I find that when self-control is either not an option, or simply not working, thinking of myself as having an inner team requiring agile self-leadership is extremely helpful in getting things done. My team members are:
1. Inner Visionary – The Imaginative Self and Inner Delegator
The part of me that thinks about what needs doing or what is possible, what could be, thinks ahead and sees so much potential.
2. Inner Designer and Agilizer
The part of me that listens to the vision, and to all the other parts of me and designs strategies to manifest the vision.
I have taught this part of me listening and negotiation skills. This is my creative solution design and problem solving self.
3. Implementer / Inner Doer
The part of me that is mostly nonverbal and actually physically gets things done. It includes my emotional self and my energy source.
It will take action to either
- gain something it needs, values or enjoys or
- avoid something it doesn’t understand, can’t handle, or isn’t ready for – EVEN if other parts of me want it.
My inner doer is constantly doing it’s own decision-making and cost-benefit analysis. If my inner doer is not feeling respected, or is not buying into the goals and directions of my inner visionary, it tends to shut down.
My inner doer does not just take orders without understanding them. If this part of me doesn’t get why “it’s worth the price” it will resist and challenge. Especially if my visionary self is going 500 MPH and my inner doer (body and emotional energy) is drained.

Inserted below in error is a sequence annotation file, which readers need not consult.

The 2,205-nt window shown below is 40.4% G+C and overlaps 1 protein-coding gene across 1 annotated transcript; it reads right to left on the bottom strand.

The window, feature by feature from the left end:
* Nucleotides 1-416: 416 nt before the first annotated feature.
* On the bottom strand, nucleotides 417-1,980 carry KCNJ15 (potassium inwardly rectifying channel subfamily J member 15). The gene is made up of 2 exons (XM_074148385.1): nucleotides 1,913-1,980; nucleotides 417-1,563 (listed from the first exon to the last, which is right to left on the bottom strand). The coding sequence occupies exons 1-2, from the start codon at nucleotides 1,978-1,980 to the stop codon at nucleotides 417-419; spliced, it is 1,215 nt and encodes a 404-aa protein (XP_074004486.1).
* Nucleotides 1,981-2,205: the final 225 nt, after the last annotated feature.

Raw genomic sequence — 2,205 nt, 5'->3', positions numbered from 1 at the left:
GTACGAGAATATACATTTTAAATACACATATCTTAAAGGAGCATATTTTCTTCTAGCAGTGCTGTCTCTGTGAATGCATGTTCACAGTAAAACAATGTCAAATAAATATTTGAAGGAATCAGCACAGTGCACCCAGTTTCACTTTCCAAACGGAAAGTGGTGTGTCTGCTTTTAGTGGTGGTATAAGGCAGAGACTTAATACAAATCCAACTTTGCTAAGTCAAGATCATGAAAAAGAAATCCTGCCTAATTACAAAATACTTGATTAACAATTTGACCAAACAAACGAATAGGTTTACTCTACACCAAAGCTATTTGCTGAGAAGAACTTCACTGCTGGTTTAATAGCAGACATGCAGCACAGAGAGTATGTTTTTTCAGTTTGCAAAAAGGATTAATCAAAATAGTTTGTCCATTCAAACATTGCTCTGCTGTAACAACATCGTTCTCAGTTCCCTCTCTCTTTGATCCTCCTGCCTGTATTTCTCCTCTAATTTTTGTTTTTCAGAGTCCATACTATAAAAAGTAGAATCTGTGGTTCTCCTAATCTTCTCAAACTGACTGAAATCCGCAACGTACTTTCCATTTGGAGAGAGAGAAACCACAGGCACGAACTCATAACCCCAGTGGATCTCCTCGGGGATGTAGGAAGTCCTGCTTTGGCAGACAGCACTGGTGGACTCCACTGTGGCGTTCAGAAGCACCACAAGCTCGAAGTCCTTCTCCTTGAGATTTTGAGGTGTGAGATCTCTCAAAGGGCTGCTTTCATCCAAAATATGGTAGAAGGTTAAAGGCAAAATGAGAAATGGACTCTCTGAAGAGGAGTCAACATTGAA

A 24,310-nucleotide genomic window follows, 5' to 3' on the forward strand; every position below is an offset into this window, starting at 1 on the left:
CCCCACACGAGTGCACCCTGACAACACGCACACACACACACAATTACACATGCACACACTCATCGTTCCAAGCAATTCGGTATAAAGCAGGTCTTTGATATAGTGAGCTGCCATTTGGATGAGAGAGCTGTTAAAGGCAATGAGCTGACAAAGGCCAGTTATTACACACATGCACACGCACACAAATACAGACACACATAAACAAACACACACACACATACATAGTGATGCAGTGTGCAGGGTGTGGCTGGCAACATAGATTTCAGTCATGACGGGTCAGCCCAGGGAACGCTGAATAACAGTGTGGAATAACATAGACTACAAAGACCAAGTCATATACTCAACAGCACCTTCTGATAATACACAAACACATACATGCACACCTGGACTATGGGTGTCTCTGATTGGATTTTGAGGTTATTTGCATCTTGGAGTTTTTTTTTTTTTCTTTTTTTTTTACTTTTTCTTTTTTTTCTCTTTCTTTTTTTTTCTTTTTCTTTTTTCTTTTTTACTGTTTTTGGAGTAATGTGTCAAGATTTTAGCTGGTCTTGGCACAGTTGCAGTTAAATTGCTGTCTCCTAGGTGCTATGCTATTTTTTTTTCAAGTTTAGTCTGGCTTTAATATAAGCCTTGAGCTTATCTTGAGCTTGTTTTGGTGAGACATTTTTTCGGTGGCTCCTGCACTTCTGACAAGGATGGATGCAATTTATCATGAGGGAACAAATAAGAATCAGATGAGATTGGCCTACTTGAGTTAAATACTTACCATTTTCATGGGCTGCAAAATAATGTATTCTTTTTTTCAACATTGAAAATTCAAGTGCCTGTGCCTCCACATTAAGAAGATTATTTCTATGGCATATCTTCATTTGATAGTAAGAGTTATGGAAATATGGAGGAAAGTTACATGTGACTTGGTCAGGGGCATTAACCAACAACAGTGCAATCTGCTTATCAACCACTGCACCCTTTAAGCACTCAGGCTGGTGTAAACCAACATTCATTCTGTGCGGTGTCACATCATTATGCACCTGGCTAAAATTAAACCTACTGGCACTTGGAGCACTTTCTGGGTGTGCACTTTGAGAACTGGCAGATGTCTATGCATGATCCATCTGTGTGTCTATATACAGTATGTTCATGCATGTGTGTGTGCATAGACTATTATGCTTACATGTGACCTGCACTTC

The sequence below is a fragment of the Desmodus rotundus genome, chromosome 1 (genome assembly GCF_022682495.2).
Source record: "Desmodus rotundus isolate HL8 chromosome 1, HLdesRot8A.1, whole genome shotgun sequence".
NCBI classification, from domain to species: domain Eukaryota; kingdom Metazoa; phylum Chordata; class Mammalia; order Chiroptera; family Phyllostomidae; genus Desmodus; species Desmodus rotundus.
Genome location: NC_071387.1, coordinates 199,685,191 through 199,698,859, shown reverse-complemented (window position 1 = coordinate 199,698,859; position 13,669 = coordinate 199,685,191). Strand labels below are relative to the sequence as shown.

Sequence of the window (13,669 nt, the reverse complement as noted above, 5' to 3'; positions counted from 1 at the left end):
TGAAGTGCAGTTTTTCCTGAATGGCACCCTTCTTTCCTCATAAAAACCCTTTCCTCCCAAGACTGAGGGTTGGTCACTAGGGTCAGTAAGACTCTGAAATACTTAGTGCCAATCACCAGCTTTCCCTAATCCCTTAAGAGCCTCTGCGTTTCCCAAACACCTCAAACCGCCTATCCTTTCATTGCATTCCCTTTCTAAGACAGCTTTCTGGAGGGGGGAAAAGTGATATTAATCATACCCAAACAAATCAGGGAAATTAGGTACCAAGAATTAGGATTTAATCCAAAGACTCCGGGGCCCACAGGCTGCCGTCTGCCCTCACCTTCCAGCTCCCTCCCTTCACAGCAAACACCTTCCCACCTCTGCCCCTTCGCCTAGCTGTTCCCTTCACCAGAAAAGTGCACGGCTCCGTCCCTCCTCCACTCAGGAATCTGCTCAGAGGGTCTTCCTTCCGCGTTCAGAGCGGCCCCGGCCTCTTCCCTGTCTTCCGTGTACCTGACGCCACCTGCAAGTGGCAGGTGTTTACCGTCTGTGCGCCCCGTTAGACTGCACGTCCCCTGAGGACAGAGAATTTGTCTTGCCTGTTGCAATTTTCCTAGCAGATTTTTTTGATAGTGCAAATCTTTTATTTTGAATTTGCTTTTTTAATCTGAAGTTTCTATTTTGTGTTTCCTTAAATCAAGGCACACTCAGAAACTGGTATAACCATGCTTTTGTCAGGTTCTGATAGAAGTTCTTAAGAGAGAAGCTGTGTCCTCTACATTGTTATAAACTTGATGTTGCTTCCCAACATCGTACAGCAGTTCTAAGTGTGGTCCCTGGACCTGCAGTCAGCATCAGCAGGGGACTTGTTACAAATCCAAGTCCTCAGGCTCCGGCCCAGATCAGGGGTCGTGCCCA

My inner implementer goes on strike when it feels neglected or abused. It must also feel capable and confident that the task or goal can be accomplished within reason before it will act. My body and energy are constantly taking in information and assessing my current safety, threats to my emotional well-being, risks of not getting needs met, and also how likely I am to experience a feeling of reward or pleasure from what I am asking myself to do.
4. Inner Observer / Facilitator Self (Mindsight)
My inner facilitator is the part that observes the other 3 and monitors the state of harmony in everything I do, think or feel. This is where our capacity for “insight” comes from. When it pays attention and listens, it is really good at noticing what is happening between the selves, and negotiating expectations. When I listen to the resistance, I discover all kinds of juicy information that helps my designer figure out even better solutions based on an alignment of all my needs. When I give it enough time, patience and attention, it’s really good at gaining consensus as to what will actually get done, and to what standards.
When this part of me has been trained to constantly look for what wrong, instead of facilitating it becomes my inner critic and tends to “judge” and critique everything I do.
This is the part of me that notices whether or not I have the “infrastructure” and environmental support needed to implement what the visionary part of me is asking me to do. It wasn’t always this way…I had to teach my facilitator to look for readiness and if I wasn’t ready to take the time to become ready before diving in. Instead of procrastinating, I focus on agilizing and cultivating my readiness.
My inner facilitator is the part of me that I taught how to organize, resolve inner conflict, gain alignment and clarity, and lead the rest of me to get things done instead of bullying myself.
p.s. This is just a glimpse of what I teach in Agilizen Mantra 4 – Cultivation Agile Self-Leadership